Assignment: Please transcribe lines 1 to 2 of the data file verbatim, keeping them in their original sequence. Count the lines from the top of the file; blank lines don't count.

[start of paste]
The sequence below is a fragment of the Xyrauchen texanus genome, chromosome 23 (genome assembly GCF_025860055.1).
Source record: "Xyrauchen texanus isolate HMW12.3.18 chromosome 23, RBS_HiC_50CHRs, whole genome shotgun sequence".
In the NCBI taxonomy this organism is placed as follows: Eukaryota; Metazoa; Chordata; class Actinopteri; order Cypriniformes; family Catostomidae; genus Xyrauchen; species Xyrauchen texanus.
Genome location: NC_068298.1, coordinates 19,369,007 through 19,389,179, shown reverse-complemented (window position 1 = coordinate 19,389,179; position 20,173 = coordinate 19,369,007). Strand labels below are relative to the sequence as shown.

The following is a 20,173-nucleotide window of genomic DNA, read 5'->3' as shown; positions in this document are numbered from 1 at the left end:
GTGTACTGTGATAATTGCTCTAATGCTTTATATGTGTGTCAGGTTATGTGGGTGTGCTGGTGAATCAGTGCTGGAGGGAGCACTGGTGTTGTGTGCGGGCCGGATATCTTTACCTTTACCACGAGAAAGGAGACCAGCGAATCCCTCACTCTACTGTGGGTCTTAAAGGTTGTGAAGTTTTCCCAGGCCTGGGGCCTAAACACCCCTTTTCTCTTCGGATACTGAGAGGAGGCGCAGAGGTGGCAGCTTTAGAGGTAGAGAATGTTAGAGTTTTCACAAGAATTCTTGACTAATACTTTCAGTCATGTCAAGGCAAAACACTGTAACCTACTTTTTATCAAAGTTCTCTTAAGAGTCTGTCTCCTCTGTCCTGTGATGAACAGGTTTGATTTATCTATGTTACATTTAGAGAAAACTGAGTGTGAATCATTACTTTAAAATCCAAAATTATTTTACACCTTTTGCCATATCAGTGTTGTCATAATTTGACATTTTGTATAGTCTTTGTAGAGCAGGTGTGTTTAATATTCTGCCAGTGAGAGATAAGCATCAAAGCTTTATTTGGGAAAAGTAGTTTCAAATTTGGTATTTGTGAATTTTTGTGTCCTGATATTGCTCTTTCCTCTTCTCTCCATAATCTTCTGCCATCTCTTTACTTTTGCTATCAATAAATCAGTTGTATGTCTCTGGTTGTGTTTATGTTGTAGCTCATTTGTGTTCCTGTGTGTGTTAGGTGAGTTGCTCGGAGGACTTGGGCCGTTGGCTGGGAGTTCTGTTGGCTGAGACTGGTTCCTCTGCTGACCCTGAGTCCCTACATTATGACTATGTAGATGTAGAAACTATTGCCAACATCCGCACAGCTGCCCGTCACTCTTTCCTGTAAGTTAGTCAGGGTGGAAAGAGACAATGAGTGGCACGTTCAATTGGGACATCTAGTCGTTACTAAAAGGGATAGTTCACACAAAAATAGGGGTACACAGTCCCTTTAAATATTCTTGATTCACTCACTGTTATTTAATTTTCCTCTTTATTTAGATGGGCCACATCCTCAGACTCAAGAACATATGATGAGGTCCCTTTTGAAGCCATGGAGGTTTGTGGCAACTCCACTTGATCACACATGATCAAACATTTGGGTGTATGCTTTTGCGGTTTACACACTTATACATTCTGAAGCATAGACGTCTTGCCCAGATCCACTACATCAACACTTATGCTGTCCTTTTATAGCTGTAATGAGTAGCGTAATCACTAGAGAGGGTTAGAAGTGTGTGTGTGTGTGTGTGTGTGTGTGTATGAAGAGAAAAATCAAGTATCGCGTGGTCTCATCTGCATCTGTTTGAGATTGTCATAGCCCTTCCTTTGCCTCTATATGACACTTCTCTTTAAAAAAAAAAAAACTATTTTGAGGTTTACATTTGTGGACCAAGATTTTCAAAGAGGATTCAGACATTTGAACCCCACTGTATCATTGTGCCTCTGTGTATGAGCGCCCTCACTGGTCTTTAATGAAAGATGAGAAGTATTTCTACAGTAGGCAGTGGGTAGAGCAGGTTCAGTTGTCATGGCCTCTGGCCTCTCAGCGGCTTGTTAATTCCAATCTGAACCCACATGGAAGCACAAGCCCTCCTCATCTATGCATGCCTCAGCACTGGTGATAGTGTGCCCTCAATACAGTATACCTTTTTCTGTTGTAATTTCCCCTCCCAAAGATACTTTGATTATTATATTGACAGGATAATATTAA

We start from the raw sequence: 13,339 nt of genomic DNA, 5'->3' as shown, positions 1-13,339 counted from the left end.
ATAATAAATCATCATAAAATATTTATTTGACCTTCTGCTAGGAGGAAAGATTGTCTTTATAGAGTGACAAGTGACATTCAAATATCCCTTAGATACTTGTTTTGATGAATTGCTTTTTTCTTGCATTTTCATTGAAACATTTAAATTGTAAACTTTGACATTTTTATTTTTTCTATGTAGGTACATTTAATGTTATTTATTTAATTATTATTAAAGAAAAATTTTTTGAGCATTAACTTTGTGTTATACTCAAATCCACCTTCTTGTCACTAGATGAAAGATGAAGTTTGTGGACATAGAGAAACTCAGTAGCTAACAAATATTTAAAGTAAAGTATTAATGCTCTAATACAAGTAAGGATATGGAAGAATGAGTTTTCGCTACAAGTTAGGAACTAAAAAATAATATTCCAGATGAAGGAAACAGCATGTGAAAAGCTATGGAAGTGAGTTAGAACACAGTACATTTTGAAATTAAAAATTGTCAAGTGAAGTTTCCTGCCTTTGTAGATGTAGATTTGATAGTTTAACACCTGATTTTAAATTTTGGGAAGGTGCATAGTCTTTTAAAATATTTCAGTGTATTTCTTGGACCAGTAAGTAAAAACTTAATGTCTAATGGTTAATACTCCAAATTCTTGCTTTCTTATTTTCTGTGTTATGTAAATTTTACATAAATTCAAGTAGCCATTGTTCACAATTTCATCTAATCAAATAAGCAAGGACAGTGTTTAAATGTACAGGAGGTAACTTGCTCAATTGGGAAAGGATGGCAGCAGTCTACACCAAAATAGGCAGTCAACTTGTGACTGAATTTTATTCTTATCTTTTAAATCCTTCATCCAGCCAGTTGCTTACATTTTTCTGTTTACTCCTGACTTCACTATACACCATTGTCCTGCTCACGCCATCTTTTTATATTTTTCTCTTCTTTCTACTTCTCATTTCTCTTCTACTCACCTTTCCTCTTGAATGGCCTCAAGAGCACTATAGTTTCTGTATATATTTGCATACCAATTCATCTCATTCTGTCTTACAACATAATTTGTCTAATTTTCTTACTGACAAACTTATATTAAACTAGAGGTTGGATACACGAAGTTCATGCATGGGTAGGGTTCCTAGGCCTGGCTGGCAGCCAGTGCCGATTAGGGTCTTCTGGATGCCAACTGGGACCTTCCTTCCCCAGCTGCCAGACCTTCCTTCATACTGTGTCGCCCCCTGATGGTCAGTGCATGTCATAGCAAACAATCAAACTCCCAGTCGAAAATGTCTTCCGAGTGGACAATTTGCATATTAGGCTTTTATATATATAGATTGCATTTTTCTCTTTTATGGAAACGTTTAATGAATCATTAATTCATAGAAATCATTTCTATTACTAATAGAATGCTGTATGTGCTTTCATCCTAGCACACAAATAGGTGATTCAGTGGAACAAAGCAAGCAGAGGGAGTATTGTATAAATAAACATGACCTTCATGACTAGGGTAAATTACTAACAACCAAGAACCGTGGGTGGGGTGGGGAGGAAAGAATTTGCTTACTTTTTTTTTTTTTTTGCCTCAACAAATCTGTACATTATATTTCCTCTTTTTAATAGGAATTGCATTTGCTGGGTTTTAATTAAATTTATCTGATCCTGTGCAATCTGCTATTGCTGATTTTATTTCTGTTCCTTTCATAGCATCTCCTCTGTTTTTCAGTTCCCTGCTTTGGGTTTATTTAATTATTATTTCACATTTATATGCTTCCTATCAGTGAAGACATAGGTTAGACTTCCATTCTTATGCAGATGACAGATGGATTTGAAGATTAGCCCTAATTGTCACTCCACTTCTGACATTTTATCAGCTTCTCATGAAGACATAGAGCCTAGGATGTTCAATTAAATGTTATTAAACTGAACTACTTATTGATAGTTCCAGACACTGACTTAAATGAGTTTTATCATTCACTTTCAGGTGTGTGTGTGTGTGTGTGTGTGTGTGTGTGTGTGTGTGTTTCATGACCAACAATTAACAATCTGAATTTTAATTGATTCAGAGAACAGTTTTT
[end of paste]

The sequence below is a fragment of the Xyrauchen texanus genome, chromosome 23 (genome assembly GCF_025860055.1).
Source record: "Xyrauchen texanus isolate HMW12.3.18 chromosome 23, RBS_HiC_50CHRs, whole genome shotgun sequence".